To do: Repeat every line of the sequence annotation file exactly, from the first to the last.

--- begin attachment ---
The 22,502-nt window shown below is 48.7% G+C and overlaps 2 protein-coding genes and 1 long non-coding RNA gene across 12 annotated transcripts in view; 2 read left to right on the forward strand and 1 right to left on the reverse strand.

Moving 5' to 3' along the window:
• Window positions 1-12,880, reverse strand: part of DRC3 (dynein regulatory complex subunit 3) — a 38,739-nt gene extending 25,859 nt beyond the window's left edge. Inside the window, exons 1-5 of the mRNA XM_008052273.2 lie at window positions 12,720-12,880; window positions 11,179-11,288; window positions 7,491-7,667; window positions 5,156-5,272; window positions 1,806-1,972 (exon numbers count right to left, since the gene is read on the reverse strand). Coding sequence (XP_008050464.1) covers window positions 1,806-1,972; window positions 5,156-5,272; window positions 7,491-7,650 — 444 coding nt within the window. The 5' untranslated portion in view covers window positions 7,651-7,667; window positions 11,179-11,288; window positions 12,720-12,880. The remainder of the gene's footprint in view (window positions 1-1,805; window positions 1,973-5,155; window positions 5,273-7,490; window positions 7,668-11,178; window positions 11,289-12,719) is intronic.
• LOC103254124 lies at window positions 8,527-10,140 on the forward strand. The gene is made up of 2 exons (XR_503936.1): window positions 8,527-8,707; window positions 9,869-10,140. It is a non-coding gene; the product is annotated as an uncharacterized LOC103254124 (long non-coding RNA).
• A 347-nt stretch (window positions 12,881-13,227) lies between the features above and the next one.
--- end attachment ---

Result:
The 22,502-nt window shown below is 48.7% G+C and overlaps 2 protein-coding genes and 1 long non-coding RNA gene across 12 annotated transcripts in view; 2 read left to right on the forward strand and 1 right to left on the reverse strand.

Moving 5' to 3' along the window:
• Window positions 1-12,880, reverse strand: part of DRC3 (dynein regulatory complex subunit 3) — a 38,739-nt gene extending 25,859 nt beyond the window's left edge. Inside the window, exons 1-5 of the mRNA XM_008052273.2 lie at window positions 12,720-12,880; window positions 11,179-11,288; window positions 7,491-7,667; window positions 5,156-5,272; window positions 1,806-1,972 (exon numbers count right to left, since the gene is read on the reverse strand). Coding sequence (XP_008050464.1) covers window positions 1,806-1,972; window positions 5,156-5,272; window positions 7,491-7,650 — 444 coding nt within the window. The 5' untranslated portion in view covers window positions 7,651-7,667; window positions 11,179-11,288; window positions 12,720-12,880. The remainder of the gene's footprint in view (window positions 1-1,805; window positions 1,973-5,155; window positions 5,273-7,490; window positions 7,668-11,178; window positions 11,289-12,719) is intronic.
• LOC103254124 lies at window positions 8,527-10,140 on the forward strand. The gene is made up of 2 exons (XR_503936.1): window positions 8,527-8,707; window positions 9,869-10,140. It is a non-coding gene; the product is annotated as an uncharacterized LOC103254124 (long non-coding RNA).
• A 347-nt stretch (window positions 12,881-13,227) lies between the features above and the next one.